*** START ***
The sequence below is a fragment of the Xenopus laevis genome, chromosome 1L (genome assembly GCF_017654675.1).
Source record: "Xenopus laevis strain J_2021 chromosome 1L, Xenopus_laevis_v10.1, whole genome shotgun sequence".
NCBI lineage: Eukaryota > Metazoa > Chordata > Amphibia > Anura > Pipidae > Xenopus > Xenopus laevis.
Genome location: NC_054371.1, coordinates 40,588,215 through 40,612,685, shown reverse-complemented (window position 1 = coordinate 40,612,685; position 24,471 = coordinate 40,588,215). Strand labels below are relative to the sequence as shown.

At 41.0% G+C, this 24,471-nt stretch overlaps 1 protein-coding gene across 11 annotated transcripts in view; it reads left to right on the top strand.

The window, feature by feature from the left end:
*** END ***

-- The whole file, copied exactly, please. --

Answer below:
The sequence below is a fragment of the Xenopus laevis genome, chromosome 1L (genome assembly GCF_017654675.1).
Source record: "Xenopus laevis strain J_2021 chromosome 1L, Xenopus_laevis_v10.1, whole genome shotgun sequence".
NCBI lineage: Eukaryota > Metazoa > Chordata > Amphibia > Anura > Pipidae > Xenopus > Xenopus laevis.
Genome location: NC_054371.1, coordinates 40,588,215 through 40,612,685, shown reverse-complemented (window position 1 = coordinate 40,612,685; position 24,471 = coordinate 40,588,215). Strand labels below are relative to the sequence as shown.

At 41.0% G+C, this 24,471-nt stretch overlaps 1 protein-coding gene across 11 annotated transcripts in view; it reads left to right on the top strand.

The window, feature by feature from the left end: